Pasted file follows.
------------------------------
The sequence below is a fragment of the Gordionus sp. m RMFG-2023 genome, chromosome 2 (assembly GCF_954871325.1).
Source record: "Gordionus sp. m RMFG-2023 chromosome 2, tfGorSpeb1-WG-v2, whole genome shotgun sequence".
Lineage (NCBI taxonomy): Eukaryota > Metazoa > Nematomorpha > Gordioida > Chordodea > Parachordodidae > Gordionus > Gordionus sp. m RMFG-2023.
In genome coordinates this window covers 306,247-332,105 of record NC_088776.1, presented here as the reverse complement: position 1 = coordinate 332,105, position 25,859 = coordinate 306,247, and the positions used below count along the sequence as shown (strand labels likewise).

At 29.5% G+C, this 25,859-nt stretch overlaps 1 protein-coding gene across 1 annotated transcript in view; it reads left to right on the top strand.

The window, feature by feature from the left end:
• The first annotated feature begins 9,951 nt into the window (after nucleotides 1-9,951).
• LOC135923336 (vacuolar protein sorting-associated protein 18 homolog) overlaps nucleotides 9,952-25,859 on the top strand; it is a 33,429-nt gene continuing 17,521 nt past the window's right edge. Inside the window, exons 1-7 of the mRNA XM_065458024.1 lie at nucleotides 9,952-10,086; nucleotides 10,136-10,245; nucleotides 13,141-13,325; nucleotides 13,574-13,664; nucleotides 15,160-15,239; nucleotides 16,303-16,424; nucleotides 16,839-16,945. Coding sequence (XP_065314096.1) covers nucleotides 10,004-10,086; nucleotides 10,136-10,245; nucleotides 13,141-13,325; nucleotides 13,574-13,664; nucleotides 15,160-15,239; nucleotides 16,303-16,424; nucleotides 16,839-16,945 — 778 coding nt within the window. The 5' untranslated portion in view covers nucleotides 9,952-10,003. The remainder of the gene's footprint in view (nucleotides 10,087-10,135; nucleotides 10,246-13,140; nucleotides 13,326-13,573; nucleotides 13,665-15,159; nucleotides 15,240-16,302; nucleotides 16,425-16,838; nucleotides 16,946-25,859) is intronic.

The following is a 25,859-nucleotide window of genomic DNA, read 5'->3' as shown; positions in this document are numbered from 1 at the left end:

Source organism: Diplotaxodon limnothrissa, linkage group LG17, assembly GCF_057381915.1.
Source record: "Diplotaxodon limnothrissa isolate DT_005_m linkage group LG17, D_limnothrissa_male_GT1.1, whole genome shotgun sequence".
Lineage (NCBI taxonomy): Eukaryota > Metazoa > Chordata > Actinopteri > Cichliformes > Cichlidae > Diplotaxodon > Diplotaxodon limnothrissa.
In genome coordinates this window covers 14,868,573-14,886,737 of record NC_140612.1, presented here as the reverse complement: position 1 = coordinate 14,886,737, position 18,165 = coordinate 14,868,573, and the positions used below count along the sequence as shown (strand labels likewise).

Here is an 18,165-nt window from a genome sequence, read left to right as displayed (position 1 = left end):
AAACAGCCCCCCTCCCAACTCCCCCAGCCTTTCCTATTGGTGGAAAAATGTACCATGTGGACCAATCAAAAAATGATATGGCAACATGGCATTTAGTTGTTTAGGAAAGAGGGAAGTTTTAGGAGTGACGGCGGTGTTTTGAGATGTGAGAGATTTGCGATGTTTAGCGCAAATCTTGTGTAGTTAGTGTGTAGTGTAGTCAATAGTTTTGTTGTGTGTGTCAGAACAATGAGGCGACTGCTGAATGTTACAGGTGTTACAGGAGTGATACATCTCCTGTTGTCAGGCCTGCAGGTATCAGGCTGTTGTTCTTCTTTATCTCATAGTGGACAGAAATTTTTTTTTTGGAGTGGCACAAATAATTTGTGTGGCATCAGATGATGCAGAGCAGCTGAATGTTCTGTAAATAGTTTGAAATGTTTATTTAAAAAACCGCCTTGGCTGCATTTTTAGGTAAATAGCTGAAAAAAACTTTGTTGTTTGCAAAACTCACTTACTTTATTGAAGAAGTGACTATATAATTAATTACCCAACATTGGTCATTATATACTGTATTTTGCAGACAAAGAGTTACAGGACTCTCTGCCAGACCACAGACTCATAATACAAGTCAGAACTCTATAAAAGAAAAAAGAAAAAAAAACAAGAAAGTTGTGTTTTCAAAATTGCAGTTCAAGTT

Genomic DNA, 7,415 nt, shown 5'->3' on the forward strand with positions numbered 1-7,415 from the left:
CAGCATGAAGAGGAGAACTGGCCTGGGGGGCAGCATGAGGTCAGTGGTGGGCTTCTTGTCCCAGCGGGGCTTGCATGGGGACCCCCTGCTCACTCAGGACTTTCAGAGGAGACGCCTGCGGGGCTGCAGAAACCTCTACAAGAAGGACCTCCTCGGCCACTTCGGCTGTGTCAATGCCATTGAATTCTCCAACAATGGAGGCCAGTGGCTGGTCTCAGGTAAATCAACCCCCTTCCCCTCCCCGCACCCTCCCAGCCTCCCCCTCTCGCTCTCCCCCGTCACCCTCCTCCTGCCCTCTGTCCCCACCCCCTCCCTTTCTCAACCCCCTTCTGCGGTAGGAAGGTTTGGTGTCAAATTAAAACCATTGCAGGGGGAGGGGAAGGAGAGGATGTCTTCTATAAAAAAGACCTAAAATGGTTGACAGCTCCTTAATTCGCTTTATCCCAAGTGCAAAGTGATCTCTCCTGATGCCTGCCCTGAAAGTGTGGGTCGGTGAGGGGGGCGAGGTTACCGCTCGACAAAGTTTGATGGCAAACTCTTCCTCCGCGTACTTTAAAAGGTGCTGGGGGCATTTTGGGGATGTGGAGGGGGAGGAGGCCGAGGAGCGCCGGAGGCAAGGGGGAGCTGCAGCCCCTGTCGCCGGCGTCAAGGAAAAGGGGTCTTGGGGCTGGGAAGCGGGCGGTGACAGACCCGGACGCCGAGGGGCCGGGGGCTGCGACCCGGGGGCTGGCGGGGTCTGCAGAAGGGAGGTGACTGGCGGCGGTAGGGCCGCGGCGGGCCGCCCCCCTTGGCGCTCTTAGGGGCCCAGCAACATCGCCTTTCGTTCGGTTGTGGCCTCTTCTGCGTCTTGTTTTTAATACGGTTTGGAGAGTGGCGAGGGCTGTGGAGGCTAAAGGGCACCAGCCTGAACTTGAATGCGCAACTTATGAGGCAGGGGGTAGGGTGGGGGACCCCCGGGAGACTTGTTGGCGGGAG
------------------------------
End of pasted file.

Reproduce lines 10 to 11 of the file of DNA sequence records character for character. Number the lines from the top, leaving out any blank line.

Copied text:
Source organism: Diplotaxodon limnothrissa, linkage group LG17, assembly GCF_057381915.1.
Source record: "Diplotaxodon limnothrissa isolate DT_005_m linkage group LG17, D_limnothrissa_male_GT1.1, whole genome shotgun sequence".